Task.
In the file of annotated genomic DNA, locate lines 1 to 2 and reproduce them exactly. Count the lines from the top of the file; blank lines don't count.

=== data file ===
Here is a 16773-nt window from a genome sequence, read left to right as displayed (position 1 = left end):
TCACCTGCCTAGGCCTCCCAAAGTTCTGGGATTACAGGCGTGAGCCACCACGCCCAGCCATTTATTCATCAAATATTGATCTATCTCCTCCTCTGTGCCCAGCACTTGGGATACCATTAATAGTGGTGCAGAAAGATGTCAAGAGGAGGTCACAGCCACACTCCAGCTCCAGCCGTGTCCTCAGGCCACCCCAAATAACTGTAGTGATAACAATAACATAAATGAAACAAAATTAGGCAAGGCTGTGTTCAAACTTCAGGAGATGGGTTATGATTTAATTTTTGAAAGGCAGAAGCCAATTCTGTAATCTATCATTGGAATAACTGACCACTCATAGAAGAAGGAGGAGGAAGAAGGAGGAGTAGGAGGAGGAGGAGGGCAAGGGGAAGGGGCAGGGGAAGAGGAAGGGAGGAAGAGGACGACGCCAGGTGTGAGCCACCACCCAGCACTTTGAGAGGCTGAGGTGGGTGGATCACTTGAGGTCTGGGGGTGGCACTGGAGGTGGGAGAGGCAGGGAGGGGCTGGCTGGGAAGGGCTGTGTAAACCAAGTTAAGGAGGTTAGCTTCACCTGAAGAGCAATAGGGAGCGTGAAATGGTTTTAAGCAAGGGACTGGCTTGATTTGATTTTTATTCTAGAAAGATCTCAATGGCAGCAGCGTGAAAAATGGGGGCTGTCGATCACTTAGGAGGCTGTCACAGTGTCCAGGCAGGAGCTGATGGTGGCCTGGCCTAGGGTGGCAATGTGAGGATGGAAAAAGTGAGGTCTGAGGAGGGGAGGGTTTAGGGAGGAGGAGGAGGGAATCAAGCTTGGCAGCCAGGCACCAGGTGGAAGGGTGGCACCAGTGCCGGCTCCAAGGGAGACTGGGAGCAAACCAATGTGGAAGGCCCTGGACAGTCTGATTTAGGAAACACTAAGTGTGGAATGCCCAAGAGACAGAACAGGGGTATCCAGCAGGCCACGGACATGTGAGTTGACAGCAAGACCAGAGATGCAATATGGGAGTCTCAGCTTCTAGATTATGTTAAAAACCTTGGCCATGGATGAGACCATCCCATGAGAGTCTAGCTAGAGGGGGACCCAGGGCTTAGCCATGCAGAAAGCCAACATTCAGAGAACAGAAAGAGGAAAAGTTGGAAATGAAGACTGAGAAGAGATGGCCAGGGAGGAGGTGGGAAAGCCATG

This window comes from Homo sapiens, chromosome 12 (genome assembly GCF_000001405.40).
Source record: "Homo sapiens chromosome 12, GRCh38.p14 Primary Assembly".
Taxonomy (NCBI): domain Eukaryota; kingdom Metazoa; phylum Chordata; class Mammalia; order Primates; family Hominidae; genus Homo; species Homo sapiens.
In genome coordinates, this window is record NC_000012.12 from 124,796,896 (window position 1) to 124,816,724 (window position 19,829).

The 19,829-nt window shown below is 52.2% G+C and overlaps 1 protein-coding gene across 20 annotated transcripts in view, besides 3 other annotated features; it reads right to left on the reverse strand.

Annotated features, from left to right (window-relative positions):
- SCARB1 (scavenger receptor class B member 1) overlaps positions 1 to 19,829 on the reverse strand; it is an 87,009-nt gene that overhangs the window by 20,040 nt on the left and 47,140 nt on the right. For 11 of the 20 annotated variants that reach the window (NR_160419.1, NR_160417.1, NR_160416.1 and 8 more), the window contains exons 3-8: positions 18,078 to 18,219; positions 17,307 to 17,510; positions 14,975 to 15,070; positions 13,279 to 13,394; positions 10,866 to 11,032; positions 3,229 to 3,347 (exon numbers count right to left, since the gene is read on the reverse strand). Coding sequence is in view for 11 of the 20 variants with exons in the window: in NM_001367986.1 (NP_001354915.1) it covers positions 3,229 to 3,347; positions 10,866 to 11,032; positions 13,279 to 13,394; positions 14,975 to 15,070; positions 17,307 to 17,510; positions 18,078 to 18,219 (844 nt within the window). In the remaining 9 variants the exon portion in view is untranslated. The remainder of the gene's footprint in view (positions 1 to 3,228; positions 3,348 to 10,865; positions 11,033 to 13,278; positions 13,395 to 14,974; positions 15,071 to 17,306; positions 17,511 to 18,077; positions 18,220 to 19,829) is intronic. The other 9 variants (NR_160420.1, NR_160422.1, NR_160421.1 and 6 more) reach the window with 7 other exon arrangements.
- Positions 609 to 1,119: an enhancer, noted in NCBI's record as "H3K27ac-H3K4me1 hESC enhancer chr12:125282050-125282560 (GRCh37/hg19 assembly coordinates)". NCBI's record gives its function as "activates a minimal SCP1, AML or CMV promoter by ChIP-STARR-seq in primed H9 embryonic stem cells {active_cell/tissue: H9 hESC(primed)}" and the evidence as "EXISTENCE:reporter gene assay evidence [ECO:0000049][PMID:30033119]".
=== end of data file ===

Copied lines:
Here is a 16773-nt window from a genome sequence, read left to right as displayed (position 1 = left end):
TCACCTGCCTAGGCCTCCCAAAGTTCTGGGATTACAGGCGTGAGCCACCACGCCCAGCCATTTATTCATCAAATATTGATCTATCTCCTCCTCTGTGCCCAGCACTTGGGATACCATTAATAGTGGTGCAGAAAGATGTCAAGAGGAGGTCACAGCCACACTCCAGCTCCAGCCGTGTCCTCAGGCCACCCCAAATAACTGTAGTGATAACAATAACATAAATGAAACAAAATTAGGCAAGGCTGTGTTCAAACTTCAGGAGATGGGTTATGATTTAATTTTTGAAAGGCAGAAGCCAATTCTGTAATCTATCATTGGAATAACTGACCACTCATAGAAGAAGGAGGAGGAAGAAGGAGGAGTAGGAGGAGGAGGAGGGCAAGGGGAAGGGGCAGGGGAAGAGGAAGGGAGGAAGAGGACGACGCCAGGTGTGAGCCACCACCCAGCACTTTGAGAGGCTGAGGTGGGTGGATCACTTGAGGTCTGGGGGTGGCACTGGAGGTGGGAGAGGCAGGGAGGGGCTGGCTGGGAAGGGCTGTGTAAACCAAGTTAAGGAGGTTAGCTTCACCTGAAGAGCAATAGGGAGCGTGAAATGGTTTTAAGCAAGGGACTGGCTTGATTTGATTTTTATTCTAGAAAGATCTCAATGGCAGCAGCGTGAAAAATGGGGGCTGTCGATCACTTAGGAGGCTGTCACAGTGTCCAGGCAGGAGCTGATGGTGGCCTGGCCTAGGGTGGCAATGTGAGGATGGAAAAAGTGAGGTCTGAGGAGGGGAGGGTTTAGGGAGGAGGAGGAGGGAATCAAGCTTGGCAGCCAGGCACCAGGTGGAAGGGTGGCACCAGTGCCGGCTCCAAGGGAGACTGGGAGCAAACCAATGTGGAAGGCCCTGGACAGTCTGATTTAGGAAACACTAAGTGTGGAATGCCCAAGAGACAGAACAGGGGTATCCAGCAGGCCACGGACATGTGAGTTGACAGCAAGACCAGAGATGCAATATGGGAGTCTCAGCTTCTAGATTATGTTAAAAACCTTGGCCATGGATGAGACCATCCCATGAGAGTCTAGCTAGAGGGGGACCCAGGGCTTAGCCATGCAGAAAGCCAACATTCAGAGAACAGAAAGAGGAAAAGTTGGAAATGAAGACTGAGAAGAGATGGCCAGGGAGGAGGTGGGAAAGCCATG